In Indonesian, both subjective and objective pronouns are the same. Possessive pronouns are slightly different in informal situations only. Below is the table:
English Formal Informal Informal Possesive
I Saya Aku -ku
You Anda Kamu -mu
He/She/It Beliau Dia -nya
We (inclusive) Kita Kita Kita
We (exclusive) Kami Kami Kami
You (Plural) Kalian Kalian Kalian
They Mereka Mereka Mereka

Note that there are two notions of “we” in Indonesian. If the opposite party is included, then we use“kita”. Otherwise, we use “kami”.
Contoh (Example):

  • Budi: “Wati, ini buku kita.” (= Wati, this is our book.)
Here, Budi speaks to Wati that this book is both Budi’s and Wati’s book. However, if Budi said,“Wati, ini buku kami.”; it means that this book is Budi’s (and probably his other friend’s), but not Wati’s.
To refer a third person that has already died, He/She/It, when person we are speaking about already passed away and we want to refer to those people with respect, we use another wordalmarhum meaning “he” when the he is already died and “he” happens to be a respectable person. For female we use the word almarhumah. This is a rare instance when Bahasa Indonesia is gender specific. This is a loan word from Arabic which literally means: “who was blessed by God.” In this sense, this is actually a euphemism.


As you probably have noted in the previous example, the position of possessive pronoun is reversed in Indonesian.
Contoh (Example):

  • Buku kami. (= our book(s))
  • Apel mereka. (= their apple(s))
  • Jerukku. (= my orange(s))
  • Gelasnya. (= his/her/its glass(es))
  • Bolpenmu. (= your pen(s))
  • Coklat saya. (= my chocolate(s))
  • Mobil beliau. (= his/her/its car)
In these examples, notice that when using informal possessive of singular person, the suffix is put together with the noun.
Although in spoken Indonesian it is acceptable to say “gelas dia” instead of “gelasnya” and“bolpen kamu” instead of “bolpenmu”, it is incorrect to say “jeruk aku” to mean “my orange”.


In most languages there is the possibility of both adjective-like posessives “this is my book” and noun like adjectives “this book is mine” or “this is mine.” Indonesian doesn’t do this exactly like this but does have an equivalent:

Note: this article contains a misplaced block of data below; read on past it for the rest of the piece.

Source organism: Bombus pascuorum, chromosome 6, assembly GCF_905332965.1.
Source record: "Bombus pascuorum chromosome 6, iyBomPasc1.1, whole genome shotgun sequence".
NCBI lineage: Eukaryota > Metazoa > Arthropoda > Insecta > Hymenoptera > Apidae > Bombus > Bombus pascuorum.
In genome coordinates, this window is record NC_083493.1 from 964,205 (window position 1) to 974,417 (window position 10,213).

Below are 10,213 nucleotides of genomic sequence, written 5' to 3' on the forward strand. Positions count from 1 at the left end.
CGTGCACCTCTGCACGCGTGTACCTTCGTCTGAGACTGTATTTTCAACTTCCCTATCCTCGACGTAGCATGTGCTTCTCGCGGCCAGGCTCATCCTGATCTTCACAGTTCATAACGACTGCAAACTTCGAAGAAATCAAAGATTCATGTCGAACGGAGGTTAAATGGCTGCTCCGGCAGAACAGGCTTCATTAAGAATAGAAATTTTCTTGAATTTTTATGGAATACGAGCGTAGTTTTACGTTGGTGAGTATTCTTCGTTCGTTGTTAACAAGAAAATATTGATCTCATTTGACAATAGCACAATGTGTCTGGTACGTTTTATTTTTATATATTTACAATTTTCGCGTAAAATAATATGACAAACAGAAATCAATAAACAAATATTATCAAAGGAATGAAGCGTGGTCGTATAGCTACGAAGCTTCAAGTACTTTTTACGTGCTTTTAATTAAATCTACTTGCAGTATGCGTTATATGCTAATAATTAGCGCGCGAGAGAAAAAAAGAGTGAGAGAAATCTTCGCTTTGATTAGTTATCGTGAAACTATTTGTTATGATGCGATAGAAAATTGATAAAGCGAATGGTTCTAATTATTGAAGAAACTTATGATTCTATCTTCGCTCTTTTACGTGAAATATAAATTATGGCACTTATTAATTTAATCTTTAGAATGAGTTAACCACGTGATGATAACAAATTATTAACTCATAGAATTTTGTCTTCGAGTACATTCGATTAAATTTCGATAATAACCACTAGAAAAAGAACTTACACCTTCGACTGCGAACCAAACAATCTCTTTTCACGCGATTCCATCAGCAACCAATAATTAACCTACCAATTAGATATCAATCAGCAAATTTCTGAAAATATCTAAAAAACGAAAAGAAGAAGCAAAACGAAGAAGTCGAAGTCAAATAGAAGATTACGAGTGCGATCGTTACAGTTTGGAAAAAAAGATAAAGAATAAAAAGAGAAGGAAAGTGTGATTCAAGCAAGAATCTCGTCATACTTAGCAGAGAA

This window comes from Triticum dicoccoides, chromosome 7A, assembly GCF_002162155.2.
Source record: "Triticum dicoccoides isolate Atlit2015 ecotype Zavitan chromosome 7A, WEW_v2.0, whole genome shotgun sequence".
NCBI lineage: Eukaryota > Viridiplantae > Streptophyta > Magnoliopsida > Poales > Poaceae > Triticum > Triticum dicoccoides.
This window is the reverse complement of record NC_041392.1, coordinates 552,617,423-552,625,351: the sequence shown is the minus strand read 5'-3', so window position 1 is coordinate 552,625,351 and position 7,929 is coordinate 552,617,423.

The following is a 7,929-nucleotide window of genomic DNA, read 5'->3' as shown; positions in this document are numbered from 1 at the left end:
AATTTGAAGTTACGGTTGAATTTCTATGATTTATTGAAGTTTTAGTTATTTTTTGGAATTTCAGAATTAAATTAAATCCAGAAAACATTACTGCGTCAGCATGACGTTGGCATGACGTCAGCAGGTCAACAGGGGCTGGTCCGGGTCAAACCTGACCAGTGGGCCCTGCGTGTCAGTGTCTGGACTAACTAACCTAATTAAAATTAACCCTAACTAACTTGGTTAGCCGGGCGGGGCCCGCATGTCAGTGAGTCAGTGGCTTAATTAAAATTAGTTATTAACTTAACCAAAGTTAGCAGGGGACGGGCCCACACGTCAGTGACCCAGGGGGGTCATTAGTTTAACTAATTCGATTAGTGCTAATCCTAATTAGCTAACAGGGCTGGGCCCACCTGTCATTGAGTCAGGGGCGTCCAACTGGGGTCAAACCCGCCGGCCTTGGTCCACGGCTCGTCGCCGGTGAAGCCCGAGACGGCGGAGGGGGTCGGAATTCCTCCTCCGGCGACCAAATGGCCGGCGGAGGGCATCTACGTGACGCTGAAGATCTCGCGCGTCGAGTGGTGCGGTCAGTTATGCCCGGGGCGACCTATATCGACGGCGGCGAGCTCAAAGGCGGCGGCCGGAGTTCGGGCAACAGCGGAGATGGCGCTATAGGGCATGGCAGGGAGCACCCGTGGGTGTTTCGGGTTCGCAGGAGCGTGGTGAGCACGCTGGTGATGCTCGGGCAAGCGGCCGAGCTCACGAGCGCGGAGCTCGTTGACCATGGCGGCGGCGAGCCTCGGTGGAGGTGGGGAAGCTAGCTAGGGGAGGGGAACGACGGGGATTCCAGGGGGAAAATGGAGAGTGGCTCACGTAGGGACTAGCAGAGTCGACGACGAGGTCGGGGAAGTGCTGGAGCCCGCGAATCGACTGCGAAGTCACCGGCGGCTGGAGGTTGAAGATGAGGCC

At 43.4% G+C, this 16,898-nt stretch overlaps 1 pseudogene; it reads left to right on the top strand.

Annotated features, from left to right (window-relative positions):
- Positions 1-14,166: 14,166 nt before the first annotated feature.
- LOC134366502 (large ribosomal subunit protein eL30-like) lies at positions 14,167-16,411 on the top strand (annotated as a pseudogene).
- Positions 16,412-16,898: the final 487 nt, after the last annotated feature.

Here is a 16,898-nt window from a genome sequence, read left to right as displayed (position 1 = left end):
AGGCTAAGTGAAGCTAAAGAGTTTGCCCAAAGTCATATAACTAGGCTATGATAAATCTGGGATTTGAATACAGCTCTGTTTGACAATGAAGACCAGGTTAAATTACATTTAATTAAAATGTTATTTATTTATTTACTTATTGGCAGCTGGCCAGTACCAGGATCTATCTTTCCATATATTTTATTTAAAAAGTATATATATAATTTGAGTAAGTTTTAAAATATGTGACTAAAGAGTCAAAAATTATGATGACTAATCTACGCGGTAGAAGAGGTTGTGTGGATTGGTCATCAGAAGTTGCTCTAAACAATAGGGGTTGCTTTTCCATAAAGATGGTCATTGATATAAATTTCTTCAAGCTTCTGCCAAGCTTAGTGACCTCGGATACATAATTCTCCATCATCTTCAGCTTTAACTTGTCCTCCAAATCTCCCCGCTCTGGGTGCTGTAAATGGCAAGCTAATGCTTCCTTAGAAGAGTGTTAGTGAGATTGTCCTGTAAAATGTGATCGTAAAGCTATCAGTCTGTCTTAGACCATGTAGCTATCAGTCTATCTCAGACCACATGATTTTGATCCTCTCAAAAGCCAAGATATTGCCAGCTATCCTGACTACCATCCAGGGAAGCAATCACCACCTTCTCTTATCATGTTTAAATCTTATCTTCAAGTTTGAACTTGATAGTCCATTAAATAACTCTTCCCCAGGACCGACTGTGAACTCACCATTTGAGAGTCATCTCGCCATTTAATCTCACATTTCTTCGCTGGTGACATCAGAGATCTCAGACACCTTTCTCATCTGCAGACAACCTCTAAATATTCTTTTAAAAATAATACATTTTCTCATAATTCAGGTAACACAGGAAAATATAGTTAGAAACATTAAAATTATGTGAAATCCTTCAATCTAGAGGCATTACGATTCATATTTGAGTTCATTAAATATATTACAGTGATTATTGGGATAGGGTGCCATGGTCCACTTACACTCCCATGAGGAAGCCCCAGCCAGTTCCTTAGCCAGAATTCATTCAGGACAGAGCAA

1. Buku ini punyaku. (This book is mine)
  2. Buku ini punyamu. (This book is yours)
  3. Buku ini punyanya. (This book is his/hers/its)
  4. Buku ini punya saya. (This book is mine)
  5. Buku ini punya kami. (This book is ours) (exclusive)
  6. Buku ini punya kita. (This book is ours) (inclusive)
  7. Buku ini punya mereka. (This book is theirs)
  8. Buku ini punya Budi. (This book is Budi’s)
  9. Ini punyaku. (This is mine)

Notice that this kind of structure is “bridged” by the word “punya”, which means “to have”. You can then put the appropriate suffix or word to indicate the ownership.
A synonym of “punya” is “milik”. Hence you can change “punya” with “milik”.

  1. Buku ini milikku
  2. Buku ini milikmu
  3. Buku ini miliknya


Below are some examples that summarise what we’ve learnt:

  1. Saya punya buku kuning. (= I have a yellow book)
  2. Buku saya kuning. (= My book is yellow).
  3. Kamu punya bolpen biru, bukan bolpen hitam(= You have a blue pen, not a black pen)
  4. Dia tidak punya pensil hijau. (= He/she/it doesn’t have a green pencil)
  5. Budi punya apel merah. (= Budi has a red apple/red apples)
  6. Apel merah ini punya Budi. (= This red apple is Budi’s)

Note that at the third example we use “bukan” to deny the noun (i.e. the pen). At the fourth example, we use “tidak” to deny the ownership, which is considered as a verb (i.e. “doesn’t have”). Note also how we can put names in ownership at example five and six with the word “punya”.


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